Back in Germany, he met Jonathan Hesselbarth, the son of a flight instructor and engineer, who had been working on a drone with a tilt rotor drive for some time. After vertical takeoff, the rotors are rotated 90 degrees, turning the drone into a small prop plane, allowing for great speeds and range. Industrial engineer Ansgar Kadura was added later. Together, the three founded the company Wingcopter five years ago. Production of the first production model, the Wingcopter 198, began earlier this year.

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Plümmer is now standing in the gallery of a production hall measuring almost 10,000 square meters that the company took over from e-bike manufacturer Riese-Müller. There is a kind of beach bar with pool billiards, a few employees are at the foosball table. The production itself seems a bit improvised for a drone factory. A single industrial robot stands around, still without a recognizable function.

One thing above all is missing for industrial production: money

The plastic chassis of the drones are laminated by hand and baked in the oven. A time-consuming process, and mass production is a long way off in Weiterstadt. It’s hard to imagine how 12,000 drones will soon be pushed out of the hall. “That’s a pretty big number,” agrees Plümmer, sounding confident. The aim is to achieve an output of twelve drones a day in three-shift operation, says Plummer. “We’re really ramping up.”

In order to set up industrial production for thousands of drones, Plümmer and his colleagues now need one thing above all: money. They have collected around 25 million euros so far. That’s enough for tinkering in the project phase, but it’s practically nothing to compete with other drone manufacturers as a global provider. Its closest competitor, San Francisco-based Zipline, raised $250 million last year and is valued at $2.75 billion.

The Wingcopter in action in Central Malawi, Africa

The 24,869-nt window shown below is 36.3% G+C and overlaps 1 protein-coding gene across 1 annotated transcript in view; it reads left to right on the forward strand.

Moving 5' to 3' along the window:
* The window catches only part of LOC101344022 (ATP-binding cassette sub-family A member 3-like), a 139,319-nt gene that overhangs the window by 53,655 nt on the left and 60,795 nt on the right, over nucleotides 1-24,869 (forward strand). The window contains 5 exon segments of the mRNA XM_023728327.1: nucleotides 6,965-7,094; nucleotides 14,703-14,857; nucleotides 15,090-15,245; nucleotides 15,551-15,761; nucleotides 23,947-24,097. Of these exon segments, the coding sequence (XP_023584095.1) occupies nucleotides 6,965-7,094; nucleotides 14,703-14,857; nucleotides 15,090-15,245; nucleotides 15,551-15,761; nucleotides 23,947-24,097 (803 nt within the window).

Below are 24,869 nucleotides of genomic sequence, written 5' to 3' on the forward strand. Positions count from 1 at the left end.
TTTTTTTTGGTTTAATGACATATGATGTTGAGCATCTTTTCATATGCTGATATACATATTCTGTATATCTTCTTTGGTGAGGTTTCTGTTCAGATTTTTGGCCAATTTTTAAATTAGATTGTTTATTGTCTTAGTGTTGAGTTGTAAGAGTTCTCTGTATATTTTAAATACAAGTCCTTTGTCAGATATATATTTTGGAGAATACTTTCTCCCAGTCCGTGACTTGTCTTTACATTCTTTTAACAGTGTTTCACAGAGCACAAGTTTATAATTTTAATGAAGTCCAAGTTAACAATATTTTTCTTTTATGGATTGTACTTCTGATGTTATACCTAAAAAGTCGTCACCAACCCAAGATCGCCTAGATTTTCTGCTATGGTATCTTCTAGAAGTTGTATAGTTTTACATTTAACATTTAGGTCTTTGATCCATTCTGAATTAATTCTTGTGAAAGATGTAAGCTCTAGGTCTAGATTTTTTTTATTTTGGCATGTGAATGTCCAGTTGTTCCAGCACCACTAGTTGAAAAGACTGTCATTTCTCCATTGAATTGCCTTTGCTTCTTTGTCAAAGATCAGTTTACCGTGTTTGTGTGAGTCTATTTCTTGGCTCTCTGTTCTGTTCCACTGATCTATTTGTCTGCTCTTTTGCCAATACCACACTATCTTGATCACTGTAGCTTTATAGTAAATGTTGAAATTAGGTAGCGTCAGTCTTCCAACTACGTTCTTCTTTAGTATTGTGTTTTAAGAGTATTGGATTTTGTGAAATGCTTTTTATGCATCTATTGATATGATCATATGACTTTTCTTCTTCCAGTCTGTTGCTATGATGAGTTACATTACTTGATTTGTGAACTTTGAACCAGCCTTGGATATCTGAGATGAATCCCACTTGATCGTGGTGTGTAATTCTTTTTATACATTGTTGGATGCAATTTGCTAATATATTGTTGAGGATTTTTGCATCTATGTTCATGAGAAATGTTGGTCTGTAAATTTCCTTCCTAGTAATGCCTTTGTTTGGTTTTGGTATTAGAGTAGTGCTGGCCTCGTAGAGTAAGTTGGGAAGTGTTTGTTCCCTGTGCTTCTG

The Wingcopter shortly before use Source: Wingcopter/2022 Satellite Entertainment

The American delivery drone seems inferior in technical terms. The zipline drone cannot take off or land on its own, but must be launched into the air with a catapult device. The US drone drops its cargo by parachute and has to catch it with a safety net. The Americans can already show 275,000 commercial deliveries, in the area around the Rwandan capital Kigali, it is said that 75 percent of all blood samples are sent by zipline.

“Transport by drone helps to significantly reduce waiting times for patients and save lives – especially in remote regions,” says a spokeswoman for the Gesellschaft für Internationale Zusammenarbeit (GIZ), which has been cooperating with Wingcopter on behalf of the federal government since 2018. More than a ton of medicines, for example against malaria and HIV, have already been flown to health centers from the drone hub in Malawi.

There are many possible uses for delivery drones, says Plümmer. In addition to projects in several countries in Africa and South America, Wingcopter is already being tested successfully in Japan and the USA. In Mecklenburg-Western Pomerania, the drones transported blood samples from Wolgast to the Greifswald University Hospital. A lack of roads is usually not the problem in the industrialized nations, says Plummer. “But these are often clogged. Our drones fly above the traffic jam.”

This article first appeared on